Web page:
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The Collegian

The Student News Site of Tarrant County College

The Collegian

The Student News Site of Tarrant County College

The Collegian

Sleep deprivation affects health risks, lack of focus

Sleep+deprivation+is+a+condition+people+can+seek+help+for.+The+human+brain+needs+sleep+to+rest%2C+concentrate+and+process+the+day%E2%80%99s+events+into+memories.+Bogdan+Sierra+Miranda%2FThe+Collegian
Sleep deprivation is a condition people can seek help for. The human brain needs sleep to rest, concentrate and process the day’s events into memories.

Bogdan Sierra Miranda/The Collegian

By Hieu Truong/ reporter

At times, students who are sleep deprived may visit a TCC health center because they feel dizzy or have a headache not realizing that lack of sleep can affect them physically and mentally, a SE nurse said.

Sleep deprivation is a condition people can seek help for. The human brain needs sleep to rest, concentrate and process the day’s events into memories. Bogdan Sierra Miranda/The Collegian
Sleep deprivation is a condition people can seek help for. The human brain needs sleep to rest, concentrate and process the day’s events into memories.
Bogdan Sierra Miranda/The Collegian

“Sleep is important because it is when the body restores itself,” health services coordinator Liz Lowry said. “Sleep deprivation can affect concentration, the ability to remember information, affects hand-eye coordination and decision making.”

Lowry encourages students to check out the brochure on sleep deprivation published by the National Institutes of Health.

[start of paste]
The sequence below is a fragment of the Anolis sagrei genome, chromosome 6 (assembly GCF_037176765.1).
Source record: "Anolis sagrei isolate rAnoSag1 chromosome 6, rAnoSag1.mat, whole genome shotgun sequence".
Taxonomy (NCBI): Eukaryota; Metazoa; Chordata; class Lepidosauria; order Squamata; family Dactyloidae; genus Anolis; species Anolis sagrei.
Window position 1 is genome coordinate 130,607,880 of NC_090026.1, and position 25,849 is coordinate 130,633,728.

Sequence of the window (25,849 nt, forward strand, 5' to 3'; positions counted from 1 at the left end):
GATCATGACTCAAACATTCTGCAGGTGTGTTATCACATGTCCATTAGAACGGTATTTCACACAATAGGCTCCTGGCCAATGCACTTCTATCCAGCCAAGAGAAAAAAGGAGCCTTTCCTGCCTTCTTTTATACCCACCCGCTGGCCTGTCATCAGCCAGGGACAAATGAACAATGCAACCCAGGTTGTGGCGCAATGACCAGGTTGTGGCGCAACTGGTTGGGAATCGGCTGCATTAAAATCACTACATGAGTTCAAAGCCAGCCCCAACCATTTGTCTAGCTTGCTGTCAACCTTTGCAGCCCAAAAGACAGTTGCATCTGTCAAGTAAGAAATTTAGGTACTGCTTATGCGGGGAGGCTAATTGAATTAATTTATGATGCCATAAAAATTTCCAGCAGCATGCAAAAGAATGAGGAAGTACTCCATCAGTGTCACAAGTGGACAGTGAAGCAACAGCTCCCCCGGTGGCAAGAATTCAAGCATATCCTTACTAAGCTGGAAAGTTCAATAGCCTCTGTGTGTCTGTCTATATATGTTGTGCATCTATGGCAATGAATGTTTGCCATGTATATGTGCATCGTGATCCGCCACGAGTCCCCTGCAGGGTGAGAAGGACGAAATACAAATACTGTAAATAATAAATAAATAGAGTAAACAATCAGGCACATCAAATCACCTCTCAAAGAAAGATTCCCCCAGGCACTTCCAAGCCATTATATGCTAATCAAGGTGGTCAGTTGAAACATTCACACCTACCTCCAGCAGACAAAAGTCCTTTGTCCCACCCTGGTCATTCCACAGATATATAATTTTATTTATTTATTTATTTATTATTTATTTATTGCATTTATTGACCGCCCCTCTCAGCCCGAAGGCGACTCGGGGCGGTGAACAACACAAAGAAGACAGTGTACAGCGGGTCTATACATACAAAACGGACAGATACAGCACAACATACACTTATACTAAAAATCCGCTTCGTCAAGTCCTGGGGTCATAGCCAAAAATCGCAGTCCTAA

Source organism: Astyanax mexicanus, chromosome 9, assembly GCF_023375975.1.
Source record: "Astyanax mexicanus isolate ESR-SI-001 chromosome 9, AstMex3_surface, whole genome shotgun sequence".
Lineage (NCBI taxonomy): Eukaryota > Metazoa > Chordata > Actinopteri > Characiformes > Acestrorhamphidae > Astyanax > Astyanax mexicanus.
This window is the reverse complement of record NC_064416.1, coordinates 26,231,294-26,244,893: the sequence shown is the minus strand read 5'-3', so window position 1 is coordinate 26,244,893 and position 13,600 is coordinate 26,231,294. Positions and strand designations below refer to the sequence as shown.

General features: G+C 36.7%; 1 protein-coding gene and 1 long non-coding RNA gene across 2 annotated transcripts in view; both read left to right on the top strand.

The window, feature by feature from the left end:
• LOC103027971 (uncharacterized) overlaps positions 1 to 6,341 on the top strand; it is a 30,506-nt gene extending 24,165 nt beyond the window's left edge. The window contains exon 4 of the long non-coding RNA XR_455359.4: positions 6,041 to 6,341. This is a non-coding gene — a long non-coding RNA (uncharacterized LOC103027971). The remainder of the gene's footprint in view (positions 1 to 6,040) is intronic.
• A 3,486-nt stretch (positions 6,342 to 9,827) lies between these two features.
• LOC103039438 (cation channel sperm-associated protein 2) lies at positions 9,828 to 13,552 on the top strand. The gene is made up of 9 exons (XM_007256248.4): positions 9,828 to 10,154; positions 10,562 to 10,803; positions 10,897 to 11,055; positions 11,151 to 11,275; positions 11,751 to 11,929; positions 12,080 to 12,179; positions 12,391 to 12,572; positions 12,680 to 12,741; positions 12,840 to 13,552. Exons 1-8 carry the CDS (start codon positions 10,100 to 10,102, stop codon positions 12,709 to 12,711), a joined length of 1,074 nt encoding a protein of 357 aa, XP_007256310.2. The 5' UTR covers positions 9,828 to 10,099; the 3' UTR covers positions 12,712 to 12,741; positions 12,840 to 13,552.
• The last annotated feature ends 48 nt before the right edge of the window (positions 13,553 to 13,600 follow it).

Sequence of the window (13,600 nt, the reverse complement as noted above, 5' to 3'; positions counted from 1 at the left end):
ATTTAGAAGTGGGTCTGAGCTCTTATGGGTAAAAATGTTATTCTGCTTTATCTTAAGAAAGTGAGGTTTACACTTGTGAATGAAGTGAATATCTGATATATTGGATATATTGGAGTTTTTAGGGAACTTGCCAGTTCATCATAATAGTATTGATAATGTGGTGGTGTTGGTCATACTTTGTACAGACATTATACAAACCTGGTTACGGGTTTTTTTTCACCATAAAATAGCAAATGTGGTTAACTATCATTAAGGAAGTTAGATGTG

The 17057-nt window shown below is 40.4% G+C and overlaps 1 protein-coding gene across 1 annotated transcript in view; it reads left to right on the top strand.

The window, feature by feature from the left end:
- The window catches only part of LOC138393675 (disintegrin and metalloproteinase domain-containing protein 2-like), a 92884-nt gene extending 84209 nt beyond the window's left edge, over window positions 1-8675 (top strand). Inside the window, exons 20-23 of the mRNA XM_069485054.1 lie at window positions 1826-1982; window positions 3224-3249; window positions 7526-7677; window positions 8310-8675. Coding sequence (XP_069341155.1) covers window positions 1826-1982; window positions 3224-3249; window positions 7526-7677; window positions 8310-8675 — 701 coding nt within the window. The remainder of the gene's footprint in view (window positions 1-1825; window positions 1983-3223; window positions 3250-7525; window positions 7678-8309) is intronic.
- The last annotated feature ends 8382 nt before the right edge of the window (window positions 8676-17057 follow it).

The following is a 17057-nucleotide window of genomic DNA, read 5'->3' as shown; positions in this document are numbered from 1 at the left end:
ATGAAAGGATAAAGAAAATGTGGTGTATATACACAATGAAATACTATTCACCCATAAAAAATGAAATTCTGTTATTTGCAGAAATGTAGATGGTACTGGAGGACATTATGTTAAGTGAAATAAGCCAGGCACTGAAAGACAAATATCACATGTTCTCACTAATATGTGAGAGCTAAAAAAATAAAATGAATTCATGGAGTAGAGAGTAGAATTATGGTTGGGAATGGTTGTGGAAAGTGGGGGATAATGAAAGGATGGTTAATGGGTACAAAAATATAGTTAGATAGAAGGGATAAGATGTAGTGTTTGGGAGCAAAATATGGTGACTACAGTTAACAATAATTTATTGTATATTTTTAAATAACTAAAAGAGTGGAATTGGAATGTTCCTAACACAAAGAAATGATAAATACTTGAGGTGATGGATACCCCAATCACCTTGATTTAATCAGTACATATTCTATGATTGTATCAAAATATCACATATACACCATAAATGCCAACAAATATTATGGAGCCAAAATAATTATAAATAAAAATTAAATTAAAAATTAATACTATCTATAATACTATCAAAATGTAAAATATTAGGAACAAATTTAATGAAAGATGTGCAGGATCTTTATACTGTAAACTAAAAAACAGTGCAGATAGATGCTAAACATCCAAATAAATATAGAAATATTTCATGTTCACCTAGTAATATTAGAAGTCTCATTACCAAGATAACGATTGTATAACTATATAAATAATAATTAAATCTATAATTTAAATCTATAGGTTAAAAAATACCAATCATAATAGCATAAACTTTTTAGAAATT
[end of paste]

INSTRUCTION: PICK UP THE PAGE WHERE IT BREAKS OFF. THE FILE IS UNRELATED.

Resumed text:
The brochure discusses five phases of sleep. The first stage is where sleepers are in the light sleep stage. Then in the second stage, brain waves slow down, and there are no eye movements.

During stages three and four, sleepers are in a deep sleep. The final stage is called rapid eye movement sleep. This stage causes sleepers to dream. People spend about two hours dreaming.

Sleep allows the body and brain to rest. Also, sleep helps thoughts and events that took place throughout the day to be processed into memories.

The amount of sleep depends on age. For example, babies need at least 16 hours of sleep, and teens need about nine hours. However, adults need seven to eight hours of sleep, according to the National Institutes of Health.

“Students are taking in vast amounts of new information, and they should aim for at least six hours of quality sleep each night,” Lowry said.

Lack of sleep can cause drowsiness and lack of focus. It can compromise the immune system, which makes it harder to fight off colds.

Also, hallucinations and mood swings can occur in sleep deprivation.

“Staying up all hours to study actually impairs their ability to concentrate and remember new information,” Lowry said.

While studying for finals, SE student Kim Nguyen struggled to get enough sleep. Studying and staying out late at night caused her to be fatigued and lose focus.

“I still don’t get the full recommended eight hours, but I try my best to do things that are good for my health, such as working out or having some me time,” she said. “Honestly, anything that gets me to relax.”

SE student Michael Tran has experienced lack of sleep. As a result, he said he was not alert in class and was constantly tired.

Tran said he also experienced delirium, which caused him to be confused and hallucinate. Sleep deprivation led him to be agitated with his friends and family.

“I tried to be better with my time management,” he said. “I’ve learned to divide my tasks into small groups that can be finished over a span of days instead of completing them all at once.”

Sleep deprivation occurs in people of all ages affecting social life and health.

Different methods such as less caffeine, daily exercise, warm baths or medicines can help with this disorder.

Students struggling with lack of sleep can get help at any campus health services office.

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